43 Question 6/10 Compass – Where would you find the scale for measuring distances ? On the edge of the compass baseplate. Around the bezel. The edge of the needle itself.

44 Question 7/10 Map – How do you know what the coloured areas represent ? Use the legend. Look around you when running. The colours match their real life equivalent.

45 Question 8/10 Technique – Using “traffic lights” how fast are you travelling on AMBER ? Full speed there’s a way to go. You are going back to a known point. Walking/jogging and look all around.

46 Question 9/10 Pacing – It might take you 60 left foot paces to cover 100 metres. How many for 300 ?

47 Question 10/10 Safety – Why carry a mobile phone when orienteering ? For getting help in an emergency. There is no need to carry one. No public phones are provided on courses.

48 Sorry that’s incorrect. Please click the back button to retry or the next page button to reveal the answer…..

49 Thank you for studying Orienteering

50 Objectives To orienteer successfully you know you need to: Pace yourself Use the compass Study the map Employ the techniques Always think safety AND HAVE FUN ………

51 And remember, if lost …. Don’t panic Look around Distinctive features – linear or hills or buildings Backtrack if necessary Have you stopped short ? What have you passed en route Nearest handrail ? To regroup Still lost ? Whistle, friend or phone !!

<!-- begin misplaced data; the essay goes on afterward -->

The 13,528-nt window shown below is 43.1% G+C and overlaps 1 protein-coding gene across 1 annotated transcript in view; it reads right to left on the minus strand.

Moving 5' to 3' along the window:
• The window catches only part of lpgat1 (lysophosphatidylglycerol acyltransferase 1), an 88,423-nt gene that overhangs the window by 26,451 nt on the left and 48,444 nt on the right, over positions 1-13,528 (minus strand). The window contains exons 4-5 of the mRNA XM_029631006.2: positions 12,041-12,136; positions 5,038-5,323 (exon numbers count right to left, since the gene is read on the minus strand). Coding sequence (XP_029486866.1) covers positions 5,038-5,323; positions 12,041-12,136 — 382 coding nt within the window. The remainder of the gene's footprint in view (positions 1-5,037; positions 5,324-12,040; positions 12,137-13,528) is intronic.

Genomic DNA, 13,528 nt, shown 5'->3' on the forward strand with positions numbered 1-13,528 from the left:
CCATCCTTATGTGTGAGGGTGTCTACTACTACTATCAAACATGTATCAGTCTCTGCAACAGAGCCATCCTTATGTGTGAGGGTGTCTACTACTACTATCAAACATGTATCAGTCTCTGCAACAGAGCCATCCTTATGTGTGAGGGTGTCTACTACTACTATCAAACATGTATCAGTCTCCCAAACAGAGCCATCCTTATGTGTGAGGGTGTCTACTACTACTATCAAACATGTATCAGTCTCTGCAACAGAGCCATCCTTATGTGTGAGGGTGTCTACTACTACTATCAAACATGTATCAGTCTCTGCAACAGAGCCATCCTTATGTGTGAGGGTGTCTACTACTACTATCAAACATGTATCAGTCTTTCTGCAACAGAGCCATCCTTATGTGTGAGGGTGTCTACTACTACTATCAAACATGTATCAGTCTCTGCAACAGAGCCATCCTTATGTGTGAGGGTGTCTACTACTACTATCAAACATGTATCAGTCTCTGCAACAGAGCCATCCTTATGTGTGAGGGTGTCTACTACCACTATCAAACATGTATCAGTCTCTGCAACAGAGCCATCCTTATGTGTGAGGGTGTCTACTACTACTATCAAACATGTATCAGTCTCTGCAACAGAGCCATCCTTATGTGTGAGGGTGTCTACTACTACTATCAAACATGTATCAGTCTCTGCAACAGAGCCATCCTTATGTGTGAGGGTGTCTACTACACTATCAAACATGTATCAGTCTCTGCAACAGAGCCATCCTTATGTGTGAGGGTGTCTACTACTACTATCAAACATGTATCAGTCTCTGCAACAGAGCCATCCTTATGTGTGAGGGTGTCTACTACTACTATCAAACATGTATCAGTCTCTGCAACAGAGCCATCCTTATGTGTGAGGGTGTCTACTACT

52 Menu Please select from the following: Study entire CD Jump to pacing Jump to compass work Jump to the map Jump to Techniques Jump to self assessment

53 Pacing - Sorry that’s incorrect. Please click the back button to retry or the next page button to reveal the answer…..

54 Contours - Sorry that’s incorrect. Please click the back button to retry or the next page button to reveal the answer…..

55 Question 1 - Sorry that’s incorrect. Please click the back button to retry or the next page button to reveal the answer…..

56 Answer 1 Well done! Pacing – Be aware that we step shorter running uphill and through thick vegetation. You will travel a shorter distance.

57 Question 2 - Sorry that’s incorrect. Please click the back button to retry or the next page button to reveal the answer…..